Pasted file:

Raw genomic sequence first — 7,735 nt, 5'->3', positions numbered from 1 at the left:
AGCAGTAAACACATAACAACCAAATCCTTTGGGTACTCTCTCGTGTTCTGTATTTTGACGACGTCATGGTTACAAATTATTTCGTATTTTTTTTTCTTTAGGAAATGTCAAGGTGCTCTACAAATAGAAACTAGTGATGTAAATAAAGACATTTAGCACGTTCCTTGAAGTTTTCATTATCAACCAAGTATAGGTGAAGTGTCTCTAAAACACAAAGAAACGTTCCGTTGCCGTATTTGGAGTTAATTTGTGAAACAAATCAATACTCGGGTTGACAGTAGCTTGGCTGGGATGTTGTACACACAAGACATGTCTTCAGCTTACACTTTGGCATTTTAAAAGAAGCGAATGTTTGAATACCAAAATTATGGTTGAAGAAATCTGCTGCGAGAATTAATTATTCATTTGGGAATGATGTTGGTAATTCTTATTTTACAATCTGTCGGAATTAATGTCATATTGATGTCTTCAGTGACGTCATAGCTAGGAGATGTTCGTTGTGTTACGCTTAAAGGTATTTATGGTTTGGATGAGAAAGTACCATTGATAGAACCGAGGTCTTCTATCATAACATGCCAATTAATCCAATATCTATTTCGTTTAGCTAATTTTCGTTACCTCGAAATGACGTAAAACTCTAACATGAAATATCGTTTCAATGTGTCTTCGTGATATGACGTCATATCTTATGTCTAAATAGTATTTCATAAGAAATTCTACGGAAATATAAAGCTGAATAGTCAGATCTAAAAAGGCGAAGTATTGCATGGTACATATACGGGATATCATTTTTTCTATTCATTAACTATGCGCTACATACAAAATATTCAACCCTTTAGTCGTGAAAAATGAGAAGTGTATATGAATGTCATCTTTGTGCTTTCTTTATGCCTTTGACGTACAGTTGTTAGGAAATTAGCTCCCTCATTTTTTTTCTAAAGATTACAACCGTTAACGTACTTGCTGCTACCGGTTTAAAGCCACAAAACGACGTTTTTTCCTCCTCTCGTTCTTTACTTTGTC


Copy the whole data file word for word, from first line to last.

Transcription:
Raw genomic sequence first — 7,735 nt, 5'->3', positions numbered from 1 at the left:
AGCAGTAAACACATAACAACCAAATCCTTTGGGTACTCTCTCGTGTTCTGTATTTTGACGACGTCATGGTTACAAATTATTTCGTATTTTTTTTTCTTTAGGAAATGTCAAGGTGCTCTACAAATAGAAACTAGTGATGTAAATAAAGACATTTAGCACGTTCCTTGAAGTTTTCATTATCAACCAAGTATAGGTGAAGTGTCTCTAAAACACAAAGAAACGTTCCGTTGCCGTATTTGGAGTTAATTTGTGAAACAAATCAATACTCGGGTTGACAGTAGCTTGGCTGGGATGTTGTACACACAAGACATGTCTTCAGCTTACACTTTGGCATTTTAAAAGAAGCGAATGTTTGAATACCAAAATTATGGTTGAAGAAATCTGCTGCGAGAATTAATTATTCATTTGGGAATGATGTTGGTAATTCTTATTTTACAATCTGTCGGAATTAATGTCATATTGATGTCTTCAGTGACGTCATAGCTAGGAGATGTTCGTTGTGTTACGCTTAAAGGTATTTATGGTTTGGATGAGAAAGTACCATTGATAGAACCGAGGTCTTCTATCATAACATGCCAATTAATCCAATATCTATTTCGTTTAGCTAATTTTCGTTACCTCGAAATGACGTAAAACTCTAACATGAAATATCGTTTCAATGTGTCTTCGTGATATGACGTCATATCTTATGTCTAAATAGTATTTCATAAGAAATTCTACGGAAATATAAAGCTGAATAGTCAGATCTAAAAAGGCGAAGTATTGCATGGTACATATACGGGATATCATTTTTTCTATTCATTAACTATGCGCTACATACAAAATATTCAACCCTTTAGTCGTGAAAAATGAGAAGTGTATATGAATGTCATCTTTGTGCTTTCTTTATGCCTTTGACGTACAGTTGTTAGGAAATTAGCTCCCTCATTTTTTTTCTAAAGATTACAACCGTTAACGTACTTGCTGCTACCGGTTTAAAGCCACAAAACGACGTTTTTTCCTCCTCTCGTTCTTTACTTTGTC